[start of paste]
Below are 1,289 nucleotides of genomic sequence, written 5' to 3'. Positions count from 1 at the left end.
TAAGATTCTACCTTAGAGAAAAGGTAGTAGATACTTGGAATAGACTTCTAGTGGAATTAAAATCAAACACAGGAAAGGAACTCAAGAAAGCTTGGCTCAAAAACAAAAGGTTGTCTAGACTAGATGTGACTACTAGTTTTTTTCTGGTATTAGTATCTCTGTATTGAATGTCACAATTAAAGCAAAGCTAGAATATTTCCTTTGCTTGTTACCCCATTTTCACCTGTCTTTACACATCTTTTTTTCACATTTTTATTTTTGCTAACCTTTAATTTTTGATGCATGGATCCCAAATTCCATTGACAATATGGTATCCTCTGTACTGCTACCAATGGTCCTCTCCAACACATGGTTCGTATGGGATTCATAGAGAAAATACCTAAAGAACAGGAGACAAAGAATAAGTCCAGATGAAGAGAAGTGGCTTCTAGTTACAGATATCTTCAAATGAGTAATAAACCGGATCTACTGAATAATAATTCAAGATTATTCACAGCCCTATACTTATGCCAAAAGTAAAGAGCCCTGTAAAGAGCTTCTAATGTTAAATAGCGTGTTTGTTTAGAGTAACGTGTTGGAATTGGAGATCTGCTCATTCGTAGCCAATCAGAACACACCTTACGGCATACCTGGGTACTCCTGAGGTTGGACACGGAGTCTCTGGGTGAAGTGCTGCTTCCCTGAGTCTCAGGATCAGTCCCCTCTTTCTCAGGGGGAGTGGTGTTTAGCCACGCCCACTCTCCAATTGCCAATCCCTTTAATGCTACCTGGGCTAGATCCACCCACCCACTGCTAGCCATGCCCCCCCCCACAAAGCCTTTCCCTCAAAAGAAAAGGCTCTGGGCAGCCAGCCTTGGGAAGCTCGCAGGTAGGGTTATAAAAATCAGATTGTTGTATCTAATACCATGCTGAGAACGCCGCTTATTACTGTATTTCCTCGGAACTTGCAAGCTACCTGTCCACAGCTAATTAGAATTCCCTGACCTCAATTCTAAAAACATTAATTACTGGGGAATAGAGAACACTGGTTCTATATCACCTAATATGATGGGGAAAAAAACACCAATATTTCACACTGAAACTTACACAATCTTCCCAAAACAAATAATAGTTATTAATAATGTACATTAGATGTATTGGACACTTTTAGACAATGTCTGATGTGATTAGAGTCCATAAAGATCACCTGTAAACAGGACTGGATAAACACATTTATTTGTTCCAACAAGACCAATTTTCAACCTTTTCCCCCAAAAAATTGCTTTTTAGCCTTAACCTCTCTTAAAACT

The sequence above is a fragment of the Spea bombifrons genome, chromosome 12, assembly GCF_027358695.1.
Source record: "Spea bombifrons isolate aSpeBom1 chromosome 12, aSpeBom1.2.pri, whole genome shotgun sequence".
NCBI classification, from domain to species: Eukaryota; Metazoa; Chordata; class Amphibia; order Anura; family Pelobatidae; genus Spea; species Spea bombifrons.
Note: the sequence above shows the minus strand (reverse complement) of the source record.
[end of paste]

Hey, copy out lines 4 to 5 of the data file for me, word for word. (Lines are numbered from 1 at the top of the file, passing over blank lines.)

Source record: "Spea bombifrons isolate aSpeBom1 chromosome 12, aSpeBom1.2.pri, whole genome shotgun sequence".
NCBI classification, from domain to species: Eukaryota; Metazoa; Chordata; class Amphibia; order Anura; family Pelobatidae; genus Spea; species Spea bombifrons.